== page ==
The partners are developing a series of joint projects including monitoring the impact of moving from institutions to family based care on children and young people as they grow up in terms of health, quality to life and future chances; identifying best practice for achieving the deinstitutionalisation of children across different regions of the world; and developing models for advancing the work of Lumos in new regions around the world such as South East Asia and Sub-Saharan Africa.
Thanks to a generous grant from The Atlantic Philanthropies, the partnership started its activities by establishing links and learning opportunities between Irish examples of best practice, much of it also supported by Atlantic, and governments and practitioners in countries in the process of reforming systems of care and protection of children.
Announcing the partnership, Lumos CEO Georgette Mulheir said “Our mission is to help eight million children in institutions by promoting large-scale reform through our influence on governments and major international aid donors. We need compelling evidence to achieve the greatest impact. We are delighted to work with NUI Galway, which will bring world-leading independent academic rigour to our programmes – as well as an understanding of what works in practice to gain the best outcomes for children.”
The UNESCO Chair Professor Pat Dolan who will work on the project with UNESCO Chair Professor Mark Brennan at Pennsylvania State University in the US said “The prospect of completing usable real-world research that helps to end the institutionalisation of children and youth globally, will be particularly fitting not only for UNESCO, and our research centre in NUI Galway, but for Ireland as a country given its sad and horrific past track record in relation to children in large orphanages."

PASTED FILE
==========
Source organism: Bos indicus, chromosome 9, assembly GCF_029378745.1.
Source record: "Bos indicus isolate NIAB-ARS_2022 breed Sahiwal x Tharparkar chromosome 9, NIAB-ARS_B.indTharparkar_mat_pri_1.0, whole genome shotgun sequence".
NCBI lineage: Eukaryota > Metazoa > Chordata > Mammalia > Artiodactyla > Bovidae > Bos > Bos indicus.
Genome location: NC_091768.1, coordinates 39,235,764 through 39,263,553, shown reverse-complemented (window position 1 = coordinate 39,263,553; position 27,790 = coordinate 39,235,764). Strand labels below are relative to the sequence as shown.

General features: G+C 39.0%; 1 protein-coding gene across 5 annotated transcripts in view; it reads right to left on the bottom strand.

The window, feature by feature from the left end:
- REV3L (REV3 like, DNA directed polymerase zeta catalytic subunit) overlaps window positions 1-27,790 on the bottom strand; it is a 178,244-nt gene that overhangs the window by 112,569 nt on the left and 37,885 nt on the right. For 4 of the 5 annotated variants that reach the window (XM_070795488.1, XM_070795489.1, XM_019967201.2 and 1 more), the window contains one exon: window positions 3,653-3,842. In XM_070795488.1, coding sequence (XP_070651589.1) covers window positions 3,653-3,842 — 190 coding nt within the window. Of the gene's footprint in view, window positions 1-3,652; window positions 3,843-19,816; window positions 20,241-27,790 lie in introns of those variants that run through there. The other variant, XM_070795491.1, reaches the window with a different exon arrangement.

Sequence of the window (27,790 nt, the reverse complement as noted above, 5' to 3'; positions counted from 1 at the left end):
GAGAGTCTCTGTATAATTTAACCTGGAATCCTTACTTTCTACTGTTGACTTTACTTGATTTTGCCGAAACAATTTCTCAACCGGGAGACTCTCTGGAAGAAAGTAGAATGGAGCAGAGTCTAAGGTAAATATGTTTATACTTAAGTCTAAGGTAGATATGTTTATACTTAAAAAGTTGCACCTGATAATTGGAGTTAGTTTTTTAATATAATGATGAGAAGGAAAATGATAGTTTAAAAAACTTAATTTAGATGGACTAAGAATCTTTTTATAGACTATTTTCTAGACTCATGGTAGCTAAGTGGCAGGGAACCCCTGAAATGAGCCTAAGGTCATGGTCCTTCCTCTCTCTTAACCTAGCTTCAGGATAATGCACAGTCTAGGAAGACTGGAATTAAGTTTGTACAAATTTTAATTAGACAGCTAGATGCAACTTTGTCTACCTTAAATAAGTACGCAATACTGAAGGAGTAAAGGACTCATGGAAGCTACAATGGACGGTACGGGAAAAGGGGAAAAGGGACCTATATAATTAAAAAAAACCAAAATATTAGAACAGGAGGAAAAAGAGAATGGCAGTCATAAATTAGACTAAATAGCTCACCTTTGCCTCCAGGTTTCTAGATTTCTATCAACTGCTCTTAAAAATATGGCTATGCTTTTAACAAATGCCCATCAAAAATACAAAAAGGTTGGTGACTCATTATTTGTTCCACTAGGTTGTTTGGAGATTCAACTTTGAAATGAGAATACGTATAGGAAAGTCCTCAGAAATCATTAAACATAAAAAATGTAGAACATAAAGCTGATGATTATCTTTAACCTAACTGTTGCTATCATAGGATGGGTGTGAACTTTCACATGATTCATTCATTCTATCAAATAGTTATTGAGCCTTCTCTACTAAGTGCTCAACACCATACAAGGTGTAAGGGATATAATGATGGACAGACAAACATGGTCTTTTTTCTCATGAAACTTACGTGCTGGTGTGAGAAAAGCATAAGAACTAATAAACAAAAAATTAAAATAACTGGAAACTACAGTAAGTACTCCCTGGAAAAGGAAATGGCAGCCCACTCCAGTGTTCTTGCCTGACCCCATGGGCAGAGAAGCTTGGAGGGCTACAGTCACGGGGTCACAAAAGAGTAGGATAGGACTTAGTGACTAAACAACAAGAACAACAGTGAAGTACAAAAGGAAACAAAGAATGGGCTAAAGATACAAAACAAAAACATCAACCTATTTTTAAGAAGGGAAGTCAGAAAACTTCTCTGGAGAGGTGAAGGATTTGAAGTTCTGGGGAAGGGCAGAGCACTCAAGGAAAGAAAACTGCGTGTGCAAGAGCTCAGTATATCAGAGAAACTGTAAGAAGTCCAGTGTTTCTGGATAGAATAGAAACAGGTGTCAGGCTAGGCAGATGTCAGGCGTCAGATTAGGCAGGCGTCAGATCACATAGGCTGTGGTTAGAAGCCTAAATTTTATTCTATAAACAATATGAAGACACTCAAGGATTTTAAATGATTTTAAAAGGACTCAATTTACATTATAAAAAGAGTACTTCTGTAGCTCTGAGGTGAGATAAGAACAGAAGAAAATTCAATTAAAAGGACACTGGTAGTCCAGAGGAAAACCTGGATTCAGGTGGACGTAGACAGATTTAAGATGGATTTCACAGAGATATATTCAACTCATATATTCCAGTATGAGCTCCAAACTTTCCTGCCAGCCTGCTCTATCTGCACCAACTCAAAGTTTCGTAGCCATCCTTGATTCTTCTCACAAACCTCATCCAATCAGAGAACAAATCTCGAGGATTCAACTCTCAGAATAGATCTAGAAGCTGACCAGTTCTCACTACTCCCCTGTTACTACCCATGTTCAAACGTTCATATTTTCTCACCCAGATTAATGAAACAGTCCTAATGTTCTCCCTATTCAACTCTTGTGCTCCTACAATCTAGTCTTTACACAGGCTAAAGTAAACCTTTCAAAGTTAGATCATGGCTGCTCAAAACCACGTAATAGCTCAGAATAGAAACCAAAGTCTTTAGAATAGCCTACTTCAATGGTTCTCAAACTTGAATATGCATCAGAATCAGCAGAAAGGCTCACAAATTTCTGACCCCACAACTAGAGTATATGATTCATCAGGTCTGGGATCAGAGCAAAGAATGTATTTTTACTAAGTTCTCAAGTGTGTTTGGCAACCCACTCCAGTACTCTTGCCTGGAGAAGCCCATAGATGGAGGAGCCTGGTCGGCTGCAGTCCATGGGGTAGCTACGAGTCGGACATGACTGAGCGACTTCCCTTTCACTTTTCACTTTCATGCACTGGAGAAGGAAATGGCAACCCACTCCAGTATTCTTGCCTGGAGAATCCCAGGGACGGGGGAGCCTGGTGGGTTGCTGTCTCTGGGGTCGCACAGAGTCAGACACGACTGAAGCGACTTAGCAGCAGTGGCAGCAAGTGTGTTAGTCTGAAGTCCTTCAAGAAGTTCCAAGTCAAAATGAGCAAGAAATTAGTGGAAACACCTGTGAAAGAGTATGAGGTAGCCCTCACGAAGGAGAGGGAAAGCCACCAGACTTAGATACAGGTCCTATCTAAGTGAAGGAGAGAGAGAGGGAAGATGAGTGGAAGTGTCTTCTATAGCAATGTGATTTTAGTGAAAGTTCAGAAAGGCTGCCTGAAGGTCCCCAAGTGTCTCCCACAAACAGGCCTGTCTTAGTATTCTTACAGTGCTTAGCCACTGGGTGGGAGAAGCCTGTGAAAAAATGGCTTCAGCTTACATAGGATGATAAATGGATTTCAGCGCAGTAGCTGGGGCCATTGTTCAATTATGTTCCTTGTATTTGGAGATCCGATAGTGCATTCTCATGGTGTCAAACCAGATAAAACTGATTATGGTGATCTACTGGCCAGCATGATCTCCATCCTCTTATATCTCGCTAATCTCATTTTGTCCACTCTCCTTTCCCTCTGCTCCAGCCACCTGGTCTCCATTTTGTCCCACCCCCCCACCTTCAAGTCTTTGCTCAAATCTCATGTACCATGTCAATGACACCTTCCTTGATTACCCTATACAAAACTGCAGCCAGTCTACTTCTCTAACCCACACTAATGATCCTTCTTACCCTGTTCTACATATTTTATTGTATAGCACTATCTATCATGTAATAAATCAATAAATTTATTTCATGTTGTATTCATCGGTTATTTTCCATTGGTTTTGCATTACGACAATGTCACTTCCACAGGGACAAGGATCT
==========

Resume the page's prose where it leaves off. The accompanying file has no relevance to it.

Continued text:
For further information on Lumos see: https://wearelumos.org/
The UNESCO Chair's Network on Children, Youth and Community facilitates the establishment of key priority areas related to UNESCO’s fields of competence in education, the natural and social sciences, culture and communication. Through our network, higher education and research institutions all over the globe pool their resources, both human and material, to address pressing challenges and contribute to the development of their societies, with particular interest in the rights of vulnerable populations of youth. We serve as a think tank and bridge builders between academia, civil society, local communities, research and policy-making, and facilitate North-South, South-South and North-South-South partnerships and most importantly youth themselves (via youth as researchers).
Our Network is unprecedented in size, scope and spans 6 continents, 10 geographic regions, dozens of universities and NGOs, and an extensive list of the world’s best multidisciplinary academics and researchers committed to being part of this program. This UNITWIN partnership is further unique in that it is led by three UNESCO Chair's all with early career applied practice backgrounds (youth work, community development and secondary school education): namely, Professor Pat Dolan, National University of Ireland, Galway (Chair in Children, Youth and Civic Engagement), Professor Mark Brennan, Penn State University (Chair in Rural Community, Leadership, and Youth Development) and Professor Alan Smith, University of Ulster (Chair in Education for Pluralism, Human Rights and Democracy). UNESCO chairs from South Africa, Mexico, Korea, Brazil, and Spain, who work in the areas of youth and community will be invited to join the network.